By Richard Porton
There’s little question that Jeff Nichols’ Loving deals with one of the most fascinating, and little known, incidents in the history of American racial strife. Inspired by Nancy Buirski’s documentary The Loving Story (2011), Nichols retells the remarkable saga of Richard (Joel Edgerton) and Mildred Loving (Ruth Negga), an interracial couple whose 1958 marriage (made official in Washington, D.C.) was declared illegal in their home state of Virginia by dint of a statute called the “Racial Integrity Act of 1924.” It’s remarkable that, a mere 58 years ago, the Lovings could be arrested and jailed for the crime of “miscegenation.”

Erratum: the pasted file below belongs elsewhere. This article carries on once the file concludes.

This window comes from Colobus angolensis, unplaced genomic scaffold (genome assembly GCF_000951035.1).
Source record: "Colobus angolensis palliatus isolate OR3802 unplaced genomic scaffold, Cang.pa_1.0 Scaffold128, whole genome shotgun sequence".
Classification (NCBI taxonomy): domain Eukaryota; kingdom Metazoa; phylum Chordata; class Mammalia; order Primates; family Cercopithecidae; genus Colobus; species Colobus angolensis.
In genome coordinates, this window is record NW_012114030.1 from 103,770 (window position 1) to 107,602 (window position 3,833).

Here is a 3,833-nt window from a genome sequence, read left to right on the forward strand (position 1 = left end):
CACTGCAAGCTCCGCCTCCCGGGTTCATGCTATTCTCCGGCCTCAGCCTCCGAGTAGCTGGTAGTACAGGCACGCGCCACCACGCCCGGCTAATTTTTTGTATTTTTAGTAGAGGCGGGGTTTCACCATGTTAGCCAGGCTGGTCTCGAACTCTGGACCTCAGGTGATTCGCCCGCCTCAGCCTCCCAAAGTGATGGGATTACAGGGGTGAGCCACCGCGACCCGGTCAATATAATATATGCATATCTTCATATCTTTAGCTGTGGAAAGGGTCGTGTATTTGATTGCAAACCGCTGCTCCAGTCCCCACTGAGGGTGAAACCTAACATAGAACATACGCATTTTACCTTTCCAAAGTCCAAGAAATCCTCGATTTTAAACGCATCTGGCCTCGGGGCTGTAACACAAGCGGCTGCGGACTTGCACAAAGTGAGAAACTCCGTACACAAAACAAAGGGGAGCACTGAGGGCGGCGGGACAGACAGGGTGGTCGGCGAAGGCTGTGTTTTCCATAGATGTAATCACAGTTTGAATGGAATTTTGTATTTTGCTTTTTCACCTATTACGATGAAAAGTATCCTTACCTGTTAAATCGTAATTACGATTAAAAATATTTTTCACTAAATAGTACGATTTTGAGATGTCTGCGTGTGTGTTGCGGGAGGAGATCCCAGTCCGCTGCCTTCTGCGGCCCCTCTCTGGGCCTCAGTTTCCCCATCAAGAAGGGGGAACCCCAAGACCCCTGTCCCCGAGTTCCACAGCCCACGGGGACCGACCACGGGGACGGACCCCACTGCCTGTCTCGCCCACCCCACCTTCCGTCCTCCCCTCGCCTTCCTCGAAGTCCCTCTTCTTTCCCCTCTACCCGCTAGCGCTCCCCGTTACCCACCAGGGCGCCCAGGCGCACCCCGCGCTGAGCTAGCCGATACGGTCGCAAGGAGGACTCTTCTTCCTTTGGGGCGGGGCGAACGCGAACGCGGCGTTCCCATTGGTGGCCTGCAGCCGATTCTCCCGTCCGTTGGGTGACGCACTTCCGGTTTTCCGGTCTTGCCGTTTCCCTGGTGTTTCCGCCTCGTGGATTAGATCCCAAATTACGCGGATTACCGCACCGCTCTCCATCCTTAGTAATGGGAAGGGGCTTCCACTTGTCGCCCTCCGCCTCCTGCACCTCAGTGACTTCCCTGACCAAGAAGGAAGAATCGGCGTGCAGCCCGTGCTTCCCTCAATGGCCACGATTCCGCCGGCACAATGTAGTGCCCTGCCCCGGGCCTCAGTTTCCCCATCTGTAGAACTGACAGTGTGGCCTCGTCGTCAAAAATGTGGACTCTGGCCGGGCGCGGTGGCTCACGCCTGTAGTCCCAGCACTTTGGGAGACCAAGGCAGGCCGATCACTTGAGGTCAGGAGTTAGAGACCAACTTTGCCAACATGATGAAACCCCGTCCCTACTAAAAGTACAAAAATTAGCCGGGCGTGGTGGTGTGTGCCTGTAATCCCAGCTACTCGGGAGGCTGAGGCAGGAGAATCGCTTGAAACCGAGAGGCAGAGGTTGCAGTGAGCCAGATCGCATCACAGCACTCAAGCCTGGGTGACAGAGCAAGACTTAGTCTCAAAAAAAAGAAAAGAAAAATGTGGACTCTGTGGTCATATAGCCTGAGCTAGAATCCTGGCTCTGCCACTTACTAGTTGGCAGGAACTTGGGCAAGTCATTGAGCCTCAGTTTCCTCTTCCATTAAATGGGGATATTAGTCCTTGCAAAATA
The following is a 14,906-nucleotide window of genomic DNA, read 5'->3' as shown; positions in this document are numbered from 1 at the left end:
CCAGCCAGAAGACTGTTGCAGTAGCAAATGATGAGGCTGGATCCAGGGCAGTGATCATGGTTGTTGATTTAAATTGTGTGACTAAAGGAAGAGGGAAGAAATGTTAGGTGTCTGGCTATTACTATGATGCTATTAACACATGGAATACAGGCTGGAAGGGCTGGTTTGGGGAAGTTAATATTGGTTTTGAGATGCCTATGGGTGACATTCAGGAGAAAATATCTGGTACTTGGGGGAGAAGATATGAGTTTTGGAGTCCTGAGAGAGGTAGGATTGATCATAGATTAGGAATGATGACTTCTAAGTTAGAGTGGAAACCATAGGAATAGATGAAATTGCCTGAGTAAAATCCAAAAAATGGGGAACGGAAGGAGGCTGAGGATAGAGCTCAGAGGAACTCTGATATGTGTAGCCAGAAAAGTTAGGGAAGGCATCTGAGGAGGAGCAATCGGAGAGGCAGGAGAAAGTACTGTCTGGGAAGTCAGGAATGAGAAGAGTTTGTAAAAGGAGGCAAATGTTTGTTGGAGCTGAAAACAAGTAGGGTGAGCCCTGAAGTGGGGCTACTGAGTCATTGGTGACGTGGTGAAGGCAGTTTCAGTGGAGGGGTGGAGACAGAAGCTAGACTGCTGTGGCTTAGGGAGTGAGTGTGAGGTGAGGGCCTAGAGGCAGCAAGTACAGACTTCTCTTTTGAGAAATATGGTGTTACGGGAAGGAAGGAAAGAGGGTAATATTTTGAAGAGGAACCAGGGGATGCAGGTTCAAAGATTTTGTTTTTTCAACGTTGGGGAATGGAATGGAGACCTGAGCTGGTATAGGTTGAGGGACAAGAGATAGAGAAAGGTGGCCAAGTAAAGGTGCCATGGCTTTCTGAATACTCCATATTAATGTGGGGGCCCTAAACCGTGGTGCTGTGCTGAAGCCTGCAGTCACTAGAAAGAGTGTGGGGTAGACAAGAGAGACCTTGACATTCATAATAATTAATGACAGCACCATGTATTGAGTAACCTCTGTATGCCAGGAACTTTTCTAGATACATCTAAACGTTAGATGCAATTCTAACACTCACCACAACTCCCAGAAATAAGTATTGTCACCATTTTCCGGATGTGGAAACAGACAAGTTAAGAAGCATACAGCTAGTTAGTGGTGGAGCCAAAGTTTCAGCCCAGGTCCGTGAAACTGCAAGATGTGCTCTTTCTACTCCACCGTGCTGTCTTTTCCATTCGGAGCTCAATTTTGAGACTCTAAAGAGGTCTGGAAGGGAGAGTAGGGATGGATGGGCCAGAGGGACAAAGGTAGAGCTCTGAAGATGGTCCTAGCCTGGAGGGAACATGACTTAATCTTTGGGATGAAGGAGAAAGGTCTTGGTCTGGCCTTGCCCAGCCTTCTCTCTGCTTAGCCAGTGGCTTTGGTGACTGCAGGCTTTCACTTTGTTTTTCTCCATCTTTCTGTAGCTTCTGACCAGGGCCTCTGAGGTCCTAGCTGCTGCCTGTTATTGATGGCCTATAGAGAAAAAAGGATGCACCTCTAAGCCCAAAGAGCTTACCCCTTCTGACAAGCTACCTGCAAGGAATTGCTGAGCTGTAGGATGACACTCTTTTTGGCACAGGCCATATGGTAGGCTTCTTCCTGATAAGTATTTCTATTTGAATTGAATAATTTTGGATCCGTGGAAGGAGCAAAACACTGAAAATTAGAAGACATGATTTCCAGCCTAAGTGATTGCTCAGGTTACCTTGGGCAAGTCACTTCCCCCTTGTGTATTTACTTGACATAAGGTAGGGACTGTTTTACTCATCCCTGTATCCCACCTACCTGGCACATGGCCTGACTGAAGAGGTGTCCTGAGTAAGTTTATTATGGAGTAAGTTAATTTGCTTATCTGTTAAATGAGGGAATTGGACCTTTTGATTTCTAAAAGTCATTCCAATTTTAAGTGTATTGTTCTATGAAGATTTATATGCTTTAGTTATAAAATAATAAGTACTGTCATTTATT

Nichols has called the Lovings’ relationship “one of the purest love stories in American history,” and he has crafted a peculiarly antiseptic melodrama from this raw material. It’s not necessarily a mistake for Nichols to focus on the couple’s admirably durable marriage and de-emphasize the political anger that fuelled the Civil Rights era and reduce it to a mere backdrop for the central love story, but the film is marred by a few rather odd tonal shifts. Nichols’ penchant for using bucolic Southern landscapes to reiterate the purity of the Lovings’ passion possesses a Malick-Lite quality, but the film’s later sequences veer into more conventional territory traversed by numerous liberal “social conscience” movies as attention turns to ACLU lawyer Bernie Cohen’s (Nick Kroll) quest to have the Virginia ruling overturned by the US Supreme Court. Despite this aesthetic morass, Edgerton and Negga’s performances are brilliantly crafted, and nearly offset some of the film’s more heavy-handed interludes.